Accident Investigations Mean Long Freeway Shutdowns
by: Gail Delaughter, December 30, 2011 11:12:00 am
"On any given weekend we probably average at least one freeway closure"
Houston Assistant Police Chief John Trevino says more often than not fatal accidents are caused by a drunk driver. Investigators are then faced with a crime scene. They have to gather evidence for felony cases that could be as serious as intoxication manslaughter. Trevino says the process usually takes two to three hours.
"And each crash, or each fatality accident is unique and different. How large the accident is and how many variables are involved will determine how long we actually have to have the freeway closed."
Trevino says HPD sends a team of six accident investigators. Other officers block off the freeway.
They set up two separate barricades to ensure investigators' safety as traffic is detoured off the freeway. A prosecutor from the District Attorney's Office also reports to the scene.
If the wreck involves an eighteen-wheeler or a fuel spill the shutdown could last even longer.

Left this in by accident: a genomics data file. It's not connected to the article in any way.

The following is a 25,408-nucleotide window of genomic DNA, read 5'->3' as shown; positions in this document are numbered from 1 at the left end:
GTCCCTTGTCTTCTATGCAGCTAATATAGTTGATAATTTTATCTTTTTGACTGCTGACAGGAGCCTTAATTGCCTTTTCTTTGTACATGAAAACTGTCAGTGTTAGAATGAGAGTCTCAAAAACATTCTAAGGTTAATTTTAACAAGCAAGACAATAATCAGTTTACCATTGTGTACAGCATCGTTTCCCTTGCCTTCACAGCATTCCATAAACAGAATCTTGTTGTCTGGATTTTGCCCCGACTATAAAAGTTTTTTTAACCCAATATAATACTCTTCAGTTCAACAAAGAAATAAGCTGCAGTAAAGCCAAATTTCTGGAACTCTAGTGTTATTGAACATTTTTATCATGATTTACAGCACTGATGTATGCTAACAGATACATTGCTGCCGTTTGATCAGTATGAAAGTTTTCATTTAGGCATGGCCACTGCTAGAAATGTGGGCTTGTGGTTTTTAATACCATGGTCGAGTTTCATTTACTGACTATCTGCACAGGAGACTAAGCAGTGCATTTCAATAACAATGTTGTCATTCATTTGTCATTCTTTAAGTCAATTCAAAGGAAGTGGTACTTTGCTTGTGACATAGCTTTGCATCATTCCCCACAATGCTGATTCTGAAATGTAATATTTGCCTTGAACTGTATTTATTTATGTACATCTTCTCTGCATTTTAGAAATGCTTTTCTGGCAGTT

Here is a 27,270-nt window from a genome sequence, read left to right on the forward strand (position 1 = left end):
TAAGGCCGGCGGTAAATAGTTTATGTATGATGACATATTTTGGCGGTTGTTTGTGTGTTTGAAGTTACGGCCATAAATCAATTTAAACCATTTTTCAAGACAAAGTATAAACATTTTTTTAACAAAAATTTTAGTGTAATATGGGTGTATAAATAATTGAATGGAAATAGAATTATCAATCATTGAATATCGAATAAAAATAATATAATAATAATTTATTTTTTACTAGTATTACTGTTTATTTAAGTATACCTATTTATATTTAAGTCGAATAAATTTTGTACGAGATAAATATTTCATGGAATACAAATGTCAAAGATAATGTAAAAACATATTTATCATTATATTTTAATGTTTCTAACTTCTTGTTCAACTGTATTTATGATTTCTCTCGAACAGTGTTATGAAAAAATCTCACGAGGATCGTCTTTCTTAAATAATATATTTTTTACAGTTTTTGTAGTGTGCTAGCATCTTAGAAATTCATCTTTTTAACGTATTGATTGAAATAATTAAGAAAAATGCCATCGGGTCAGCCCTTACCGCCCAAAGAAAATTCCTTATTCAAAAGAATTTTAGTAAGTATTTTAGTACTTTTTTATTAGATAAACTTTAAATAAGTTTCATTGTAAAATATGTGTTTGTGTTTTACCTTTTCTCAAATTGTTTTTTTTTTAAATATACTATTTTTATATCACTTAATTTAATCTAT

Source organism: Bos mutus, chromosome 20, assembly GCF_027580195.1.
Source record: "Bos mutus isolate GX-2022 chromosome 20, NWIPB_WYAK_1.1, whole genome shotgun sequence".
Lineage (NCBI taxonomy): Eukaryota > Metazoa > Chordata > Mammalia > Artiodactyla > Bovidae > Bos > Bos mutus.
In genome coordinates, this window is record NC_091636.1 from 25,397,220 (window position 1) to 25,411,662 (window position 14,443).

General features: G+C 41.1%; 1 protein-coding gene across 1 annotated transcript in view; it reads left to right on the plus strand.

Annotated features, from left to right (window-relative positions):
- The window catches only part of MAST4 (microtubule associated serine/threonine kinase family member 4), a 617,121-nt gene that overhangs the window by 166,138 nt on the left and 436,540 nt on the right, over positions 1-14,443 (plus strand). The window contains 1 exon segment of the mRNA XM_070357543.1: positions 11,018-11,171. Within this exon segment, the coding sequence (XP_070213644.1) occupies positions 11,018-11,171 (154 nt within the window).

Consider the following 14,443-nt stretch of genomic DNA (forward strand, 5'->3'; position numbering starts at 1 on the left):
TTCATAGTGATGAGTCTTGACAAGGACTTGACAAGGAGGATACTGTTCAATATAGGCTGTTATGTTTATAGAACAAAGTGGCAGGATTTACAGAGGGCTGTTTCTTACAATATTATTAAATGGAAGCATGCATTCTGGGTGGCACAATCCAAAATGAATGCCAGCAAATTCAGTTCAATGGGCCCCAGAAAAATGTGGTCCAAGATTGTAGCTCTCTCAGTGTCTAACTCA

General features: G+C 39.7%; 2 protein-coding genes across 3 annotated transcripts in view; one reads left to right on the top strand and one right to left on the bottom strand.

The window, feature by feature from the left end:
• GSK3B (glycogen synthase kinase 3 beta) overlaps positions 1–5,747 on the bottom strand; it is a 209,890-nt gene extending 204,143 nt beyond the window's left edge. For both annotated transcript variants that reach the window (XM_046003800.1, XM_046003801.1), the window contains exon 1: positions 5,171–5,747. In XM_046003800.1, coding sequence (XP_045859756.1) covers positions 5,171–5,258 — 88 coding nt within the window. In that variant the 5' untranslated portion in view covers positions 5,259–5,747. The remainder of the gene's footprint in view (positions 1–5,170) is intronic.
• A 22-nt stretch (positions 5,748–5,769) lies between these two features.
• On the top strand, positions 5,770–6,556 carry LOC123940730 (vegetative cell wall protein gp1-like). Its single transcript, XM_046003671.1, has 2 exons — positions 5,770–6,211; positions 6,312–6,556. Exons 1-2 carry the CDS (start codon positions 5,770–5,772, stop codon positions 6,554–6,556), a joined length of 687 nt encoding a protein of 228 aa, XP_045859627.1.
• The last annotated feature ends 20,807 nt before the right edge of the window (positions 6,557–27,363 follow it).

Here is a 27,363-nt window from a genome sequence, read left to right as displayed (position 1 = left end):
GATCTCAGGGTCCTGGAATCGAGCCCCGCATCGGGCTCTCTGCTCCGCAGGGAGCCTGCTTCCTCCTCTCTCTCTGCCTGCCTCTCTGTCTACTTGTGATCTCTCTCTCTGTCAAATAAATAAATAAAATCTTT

"Sometimes TxDot comes out and actually has to do an assessment of how much damage was actually done to the freeway."
Trevino says like any crime scene, it's crucial to gather evidence quickly.
Troy Walden studies freeway crashes for the Texas Transportation Institute. He says if freeways stayed open during accident investigations it would be much more difficult for police to figure out what happened.
"For instance you have short-lived evidence such as your skid marks and debris patterns such as glass patterns that are spread across the roadway surfaces, fluid transfer. And all those things are very short-lived evidence. And in order to be able to capture that, we have to shut it down so that other cars don't run through and disrupt the patterns and eradicate a lot of the evidence."
Houston police say if there's a high-profile accident they may have to shut down the freeway a second time for more investigation. But they try to do that at a time when there's the least inconvenience to drivers.
This story first aired October 5, 2011.